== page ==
December 2019 // Volume 57 // Number 6 // Ideas at Work // v57-6iw3
Addressing the Opioid Epidemic: Defining Cooperative Extension's Role
The PReventing Opioid Misuse In the SouthEast (PROMISE) Initiative team conducted a needs assessment to explore Mississippians' perceptions of the emerging issue of opioid misuse and to identify ways Extension professionals can assist in opioid misuse prevention. In this article, we describe the assessment process that included a series of community forums and a statewide electronic survey. Additionally, we explain how we used the assessment findings to define participants' involvement in opioid misuse prevention and to develop messages to be disseminated by Extension professionals. Information presented here may be of use to Extension personnel in other states interested in engaging in opioid misuse prevention.
Approximately 130 Americans die from opioid-related overdoses each day (Centers for Disease Control and Prevention, 2017). Additionally, people in rural communities are more likely to overdose on prescription pain medications than people in cities, and opioid-related overdose deaths in nonmetropolitan counties are 45% higher than in metropolitan counties (Centers for Disease Control and Prevention, 2018; National Advisory Committee on Rural Health and Human Services, 2015). Cooperative Extension was designed to link land-grant college programs, grassroots needs, and national priorities (National Research Council, 1996). For over a century, Cooperative Extension has been a trusted source of information with keen influence and reach among rural communities (Elliott, 2015). Extension historically has offered programs that address both physical and psychological distress and, therefore, should be well positioned to contribute to addressing the nation's opioid crisis, especially with preventative strategies. Despite the fact that Extension is a trusted source of information and has become increasingly involved in opioid misuse prevention in some states, Mississippi State University (MSU) Extension specialists have been uncertain about the role Extension professionals should play in addressing the opioid misuse problem. MSU Extension professionals were certain that Extension needed to help other community-based and statewide agencies tackle the problem, but the best way to assist was unclear.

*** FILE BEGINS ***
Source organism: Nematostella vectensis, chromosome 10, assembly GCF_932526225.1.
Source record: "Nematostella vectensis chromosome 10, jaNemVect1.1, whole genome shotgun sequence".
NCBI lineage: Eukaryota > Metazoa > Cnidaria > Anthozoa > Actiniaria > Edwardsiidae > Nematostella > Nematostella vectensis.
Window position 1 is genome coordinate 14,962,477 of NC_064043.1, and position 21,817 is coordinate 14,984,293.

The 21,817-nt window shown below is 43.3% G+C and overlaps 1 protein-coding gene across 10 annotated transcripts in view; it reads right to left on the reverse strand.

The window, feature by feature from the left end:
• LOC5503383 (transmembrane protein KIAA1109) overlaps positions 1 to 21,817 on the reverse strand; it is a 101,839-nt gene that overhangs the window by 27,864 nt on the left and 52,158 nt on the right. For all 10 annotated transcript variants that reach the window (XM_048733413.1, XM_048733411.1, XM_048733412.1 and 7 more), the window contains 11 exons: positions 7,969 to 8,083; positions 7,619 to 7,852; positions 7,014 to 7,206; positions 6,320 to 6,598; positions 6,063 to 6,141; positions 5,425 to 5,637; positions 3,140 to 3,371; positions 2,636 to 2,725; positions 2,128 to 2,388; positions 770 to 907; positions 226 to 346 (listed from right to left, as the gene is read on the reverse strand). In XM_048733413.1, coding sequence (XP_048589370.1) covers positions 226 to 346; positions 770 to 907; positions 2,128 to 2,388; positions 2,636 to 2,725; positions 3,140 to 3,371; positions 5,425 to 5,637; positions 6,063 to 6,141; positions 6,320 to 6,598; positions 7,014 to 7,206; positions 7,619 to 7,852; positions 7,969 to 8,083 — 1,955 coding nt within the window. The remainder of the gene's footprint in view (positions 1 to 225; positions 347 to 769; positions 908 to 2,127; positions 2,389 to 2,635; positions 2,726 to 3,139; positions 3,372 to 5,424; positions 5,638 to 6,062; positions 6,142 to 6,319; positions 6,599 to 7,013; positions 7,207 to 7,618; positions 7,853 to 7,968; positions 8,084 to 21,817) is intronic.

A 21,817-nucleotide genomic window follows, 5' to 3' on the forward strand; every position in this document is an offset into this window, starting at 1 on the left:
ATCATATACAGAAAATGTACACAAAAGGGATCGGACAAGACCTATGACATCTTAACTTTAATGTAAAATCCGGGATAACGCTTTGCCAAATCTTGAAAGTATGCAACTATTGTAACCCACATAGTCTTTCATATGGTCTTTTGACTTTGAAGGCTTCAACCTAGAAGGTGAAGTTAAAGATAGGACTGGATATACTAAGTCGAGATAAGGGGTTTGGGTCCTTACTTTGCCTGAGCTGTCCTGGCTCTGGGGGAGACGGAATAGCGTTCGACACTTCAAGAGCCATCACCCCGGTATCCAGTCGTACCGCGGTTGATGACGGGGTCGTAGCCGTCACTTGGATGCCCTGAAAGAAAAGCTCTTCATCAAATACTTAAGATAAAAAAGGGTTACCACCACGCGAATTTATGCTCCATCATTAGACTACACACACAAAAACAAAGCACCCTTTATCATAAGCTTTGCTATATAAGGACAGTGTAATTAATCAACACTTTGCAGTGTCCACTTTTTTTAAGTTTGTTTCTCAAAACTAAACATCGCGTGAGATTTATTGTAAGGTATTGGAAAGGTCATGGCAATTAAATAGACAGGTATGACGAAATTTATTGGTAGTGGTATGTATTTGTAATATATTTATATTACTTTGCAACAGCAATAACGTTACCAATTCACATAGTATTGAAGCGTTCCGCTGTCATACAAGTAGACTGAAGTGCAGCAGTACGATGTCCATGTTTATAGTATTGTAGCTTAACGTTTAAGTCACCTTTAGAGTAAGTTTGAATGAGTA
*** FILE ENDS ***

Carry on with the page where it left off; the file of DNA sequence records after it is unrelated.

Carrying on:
To better equip Extension to respond to this crisis, in 2017 a team of MSU Extension specialists sought and secured funding from the U.S. Department of Agriculture National Institute of Food and Agriculture to launch the PReventing Opioid Misuse In the SouthEast (PROMISE) Initiative. The first step in the initiative was to explore rural Mississippians' perceptions of the opioid epidemic and to identify community-supported primary prevention strategies that could be implemented by Extension professionals. It is important to note that primary prevention, in this case preventing opioid misuse before it happens, is the focus of this project because MSU Extension has a history of delivering community health education. As members of the PROMISE Initiative team, we report here on the formative assessment process we used to identify community members' perceptions of the opioid crisis and their methods for obtaining information about opioids, and we present an overview of our assessment findings.
An Introduction to the PROMISE Initiative Assessment Process
A needs assessment is crucial for Extension program development, specifically when novel and emerging program topics and delivery methods are involved (Kaplan, Liu, & Radhakrishna, 2003). The PROMISE Initiative team used both qualitative and quantitative formative assessment techniques to assess community members' perceptions of the opioid crisis and to define prevention strategies related to opioid misuse prevention. First, the PROMISE Initiative team held a series of nine 90-min community forums to explore the following topics:
- general perceptions of prescription opioid misuse,
- factors perceived to be easiest to change and most important in preventing prescription opioid misuse,
- efforts perceived to be the best for raising awareness about opioid misuse,
- perceived responsibilities of family members in preventing prescription opioid misuse, and
- perceptions of prescription drug take-back boxes.
A trained moderator facilitated the forums and used predetermined forum questions to guide the discussion, and a trained comoderator took notes during each forum. At the beginning of each forum, the moderator defined key terms in an attempt to establish a common understanding of terms related to opioid use and misuse. Extension agents from selected counties highly affected by opioid misuse recruited forum participants through telephone calls to past Extension program participants, one-on-one interactions with residents, social media posts, and newspaper advertisements. Our team audio-recorded, transcribed, and analyzed data from the engagement forums for key themes using NVivo version 12 (QSR International, 2018).